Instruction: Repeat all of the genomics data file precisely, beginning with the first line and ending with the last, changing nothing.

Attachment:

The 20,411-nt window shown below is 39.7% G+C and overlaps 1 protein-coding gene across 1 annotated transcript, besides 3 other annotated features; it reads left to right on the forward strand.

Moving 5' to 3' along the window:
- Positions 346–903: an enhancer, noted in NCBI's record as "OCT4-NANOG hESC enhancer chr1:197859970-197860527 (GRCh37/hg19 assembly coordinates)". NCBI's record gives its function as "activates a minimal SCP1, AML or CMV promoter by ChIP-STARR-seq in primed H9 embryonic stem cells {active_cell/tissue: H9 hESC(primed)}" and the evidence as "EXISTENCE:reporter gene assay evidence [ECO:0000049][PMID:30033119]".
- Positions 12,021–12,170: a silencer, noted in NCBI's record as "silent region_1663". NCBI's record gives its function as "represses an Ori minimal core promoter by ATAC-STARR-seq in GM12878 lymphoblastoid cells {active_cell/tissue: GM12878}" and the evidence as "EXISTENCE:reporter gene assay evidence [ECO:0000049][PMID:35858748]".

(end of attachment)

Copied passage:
The 20,411-nt window shown below is 39.7% G+C and overlaps 1 protein-coding gene across 1 annotated transcript, besides 3 other annotated features; it reads left to right on the forward strand.

Moving 5' to 3' along the window:
- Positions 346–903: an enhancer, noted in NCBI's record as "OCT4-NANOG hESC enhancer chr1:197859970-197860527 (GRCh37/hg19 assembly coordinates)". NCBI's record gives its function as "activates a minimal SCP1, AML or CMV promoter by ChIP-STARR-seq in primed H9 embryonic stem cells {active_cell/tissue: H9 hESC(primed)}" and the evidence as "EXISTENCE:reporter gene assay evidence [ECO:0000049][PMID:30033119]".
- Positions 12,021–12,170: a silencer, noted in NCBI's record as "silent region_1663". NCBI's record gives its function as "represses an Ori minimal core promoter by ATAC-STARR-seq in GM12878 lymphoblastoid cells {active_cell/tissue: GM12878}" and the evidence as "EXISTENCE:reporter gene assay evidence [ECO:0000049][PMID:35858748]".